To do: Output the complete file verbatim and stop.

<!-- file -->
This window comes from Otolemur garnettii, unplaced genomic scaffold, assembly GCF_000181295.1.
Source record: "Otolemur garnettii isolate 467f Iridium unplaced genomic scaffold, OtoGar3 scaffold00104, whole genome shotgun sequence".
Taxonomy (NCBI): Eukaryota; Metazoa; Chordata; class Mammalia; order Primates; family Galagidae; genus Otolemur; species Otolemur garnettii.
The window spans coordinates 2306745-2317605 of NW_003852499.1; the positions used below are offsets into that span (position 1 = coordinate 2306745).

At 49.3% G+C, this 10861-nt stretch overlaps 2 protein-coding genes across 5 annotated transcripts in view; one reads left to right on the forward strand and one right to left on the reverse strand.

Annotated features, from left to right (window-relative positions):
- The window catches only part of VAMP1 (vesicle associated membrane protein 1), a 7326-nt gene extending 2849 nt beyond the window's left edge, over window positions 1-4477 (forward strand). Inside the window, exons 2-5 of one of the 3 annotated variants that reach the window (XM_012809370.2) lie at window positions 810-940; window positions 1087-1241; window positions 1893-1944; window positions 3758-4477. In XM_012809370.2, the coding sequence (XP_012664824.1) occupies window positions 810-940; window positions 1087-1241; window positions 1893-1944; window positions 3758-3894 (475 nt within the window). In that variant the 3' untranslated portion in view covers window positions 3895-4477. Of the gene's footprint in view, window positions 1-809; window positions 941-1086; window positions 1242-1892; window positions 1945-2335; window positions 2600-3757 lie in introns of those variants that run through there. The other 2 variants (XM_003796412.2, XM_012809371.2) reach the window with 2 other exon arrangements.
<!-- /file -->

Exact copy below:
This window comes from Otolemur garnettii, unplaced genomic scaffold, assembly GCF_000181295.1.
Source record: "Otolemur garnettii isolate 467f Iridium unplaced genomic scaffold, OtoGar3 scaffold00104, whole genome shotgun sequence".
Taxonomy (NCBI): Eukaryota; Metazoa; Chordata; class Mammalia; order Primates; family Galagidae; genus Otolemur; species Otolemur garnettii.
The window spans coordinates 2306745-2317605 of NW_003852499.1; the positions used below are offsets into that span (position 1 = coordinate 2306745).

At 49.3% G+C, this 10861-nt stretch overlaps 2 protein-coding genes across 5 annotated transcripts in view; one reads left to right on the forward strand and one right to left on the reverse strand.

Annotated features, from left to right (window-relative positions):
- The window catches only part of VAMP1 (vesicle associated membrane protein 1), a 7326-nt gene extending 2849 nt beyond the window's left edge, over window positions 1-4477 (forward strand). Inside the window, exons 2-5 of one of the 3 annotated variants that reach the window (XM_012809370.2) lie at window positions 810-940; window positions 1087-1241; window positions 1893-1944; window positions 3758-4477. In XM_012809370.2, the coding sequence (XP_012664824.1) occupies window positions 810-940; window positions 1087-1241; window positions 1893-1944; window positions 3758-3894 (475 nt within the window). In that variant the 3' untranslated portion in view covers window positions 3895-4477. Of the gene's footprint in view, window positions 1-809; window positions 941-1086; window positions 1242-1892; window positions 1945-2335; window positions 2600-3757 lie in introns of those variants that run through there. The other 2 variants (XM_003796412.2, XM_012809371.2) reach the window with 2 other exon arrangements.